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EditorialPunjab crisis 

Punjab crisis 

After back to back verdicts by the Lahore High Court (LHC) and the Supreme Court (SC), the crisis in the Punjab government is settled for now or at least till July 22, the new date set for the run-off election for the Punjab chief minister slot. But underneath, political tensions in Punjab refuse to fade away as the provincial assembly has been unable to perform its due functions, which in turn affects the working of the government not only in Punjab but in the whole Pakistan. The situation may continue till July 17, the day of by-elections for 20 seats in the constituencies of the deseated MPAs across Punjab. Moreover, the notification of the five MPAs of reserved seats has yet to be issued by the Election Commission of Pakistan. The whole fiasco started with a PTI’s petition challenging the election of Hamza Shehbaz as chief minister on April 16 in the Lahore High Court and after nearly two and a half months of hearing, a five-member larger bench, headed by Justice Sadaqat Ali Khan, partially granted the petitions. It has ordered a recount of votes in connection with the April 16 chief ministerial election without adding the votes of dissident members. The verdict provides protection to actions by the chief minister and his cabinet. According to the bench, if new elections are called, it would be a rejection of the Supreme Court order. The decision said that if Hamza Shehbaz could not get the required majority to become the chief minister, re-election should be held under Article 130 (4) unless any candidate for the post gets a majority. The decision emphasized that the session of the Punjab Assembly would not be adjourned till the election process did not complete and the presiding officer informed the governor about the result of the elected chief minister. Under the constitution, the governor will take the oath of office of the newly-elected chief minister the next day. This decision of the Supreme Court should remove all doubts about the political situation in the province which has been creating uncertainty among the people for the last three and a half months.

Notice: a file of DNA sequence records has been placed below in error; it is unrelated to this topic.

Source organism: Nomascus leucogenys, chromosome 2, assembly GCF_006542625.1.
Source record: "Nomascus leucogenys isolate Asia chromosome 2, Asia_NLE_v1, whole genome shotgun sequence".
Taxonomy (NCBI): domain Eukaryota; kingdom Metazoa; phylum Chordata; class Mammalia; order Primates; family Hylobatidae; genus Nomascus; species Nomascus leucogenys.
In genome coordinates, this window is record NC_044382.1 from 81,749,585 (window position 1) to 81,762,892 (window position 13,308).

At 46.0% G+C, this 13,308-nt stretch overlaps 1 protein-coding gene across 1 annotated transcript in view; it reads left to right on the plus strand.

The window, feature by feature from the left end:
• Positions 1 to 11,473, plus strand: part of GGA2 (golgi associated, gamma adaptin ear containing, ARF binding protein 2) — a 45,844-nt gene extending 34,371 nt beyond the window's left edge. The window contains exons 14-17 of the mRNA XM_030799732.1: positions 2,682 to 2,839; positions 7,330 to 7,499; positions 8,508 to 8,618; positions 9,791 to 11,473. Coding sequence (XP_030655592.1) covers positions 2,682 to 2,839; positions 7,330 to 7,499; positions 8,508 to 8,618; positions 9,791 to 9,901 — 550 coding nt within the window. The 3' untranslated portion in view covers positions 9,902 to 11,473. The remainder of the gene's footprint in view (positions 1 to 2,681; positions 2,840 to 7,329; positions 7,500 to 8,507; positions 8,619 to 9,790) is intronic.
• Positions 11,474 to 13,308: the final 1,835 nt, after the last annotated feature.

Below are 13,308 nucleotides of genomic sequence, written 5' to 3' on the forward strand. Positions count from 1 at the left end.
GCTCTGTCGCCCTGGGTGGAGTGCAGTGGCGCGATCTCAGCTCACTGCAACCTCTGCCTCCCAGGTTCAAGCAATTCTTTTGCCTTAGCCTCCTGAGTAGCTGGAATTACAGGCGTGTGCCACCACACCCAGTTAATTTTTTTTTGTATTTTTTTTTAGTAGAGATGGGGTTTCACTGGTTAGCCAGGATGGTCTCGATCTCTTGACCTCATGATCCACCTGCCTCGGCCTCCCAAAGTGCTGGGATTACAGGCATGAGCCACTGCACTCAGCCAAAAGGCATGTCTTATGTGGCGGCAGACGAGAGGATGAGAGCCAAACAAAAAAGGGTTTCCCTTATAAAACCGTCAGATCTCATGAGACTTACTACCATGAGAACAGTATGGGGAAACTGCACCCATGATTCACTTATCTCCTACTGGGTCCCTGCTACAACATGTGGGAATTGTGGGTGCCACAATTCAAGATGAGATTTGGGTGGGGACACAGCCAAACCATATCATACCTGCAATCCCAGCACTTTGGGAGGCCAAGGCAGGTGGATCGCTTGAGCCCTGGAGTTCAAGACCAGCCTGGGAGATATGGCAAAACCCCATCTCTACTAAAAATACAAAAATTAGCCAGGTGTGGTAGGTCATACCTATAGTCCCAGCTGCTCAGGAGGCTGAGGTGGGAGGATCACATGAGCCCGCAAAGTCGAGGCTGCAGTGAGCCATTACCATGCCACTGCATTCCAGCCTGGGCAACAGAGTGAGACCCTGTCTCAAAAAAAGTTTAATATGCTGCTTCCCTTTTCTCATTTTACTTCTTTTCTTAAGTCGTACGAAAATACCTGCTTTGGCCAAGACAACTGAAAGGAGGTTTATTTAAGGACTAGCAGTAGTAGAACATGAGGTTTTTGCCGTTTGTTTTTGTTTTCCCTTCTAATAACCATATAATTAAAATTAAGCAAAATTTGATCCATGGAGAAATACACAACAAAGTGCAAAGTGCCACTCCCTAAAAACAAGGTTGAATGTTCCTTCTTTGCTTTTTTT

Punjab is home to the largest population in all the provinces and is the centre of national politics. The successful no-confidence motion tabled by the PDM with the PPP in the federation and Punjab came to a logical conclusion but only after the interventions of the courts, and now all the parliamentary norms have been at stake for the last three months in the Punjab Assembly. Both the opposition and the treasury held their sessions at different places, and for the first time in the history of the country, two budget meetings were held and instead of the elected representatives representing their constituencies, they seemed to be engaged in political tensions. Local body elections have been held in Khyber Pakhtunkhwa, Balochistan and Sindh, but due to the violent  political situation in Punjab, basic issues seem to be getting more complicated. Permanent political confrontation is in the interest of the country and the nation. In light of the decision of courts, it would be better for the political parties to be flexible in their attitudes and put the national interest above their party and personal interests.

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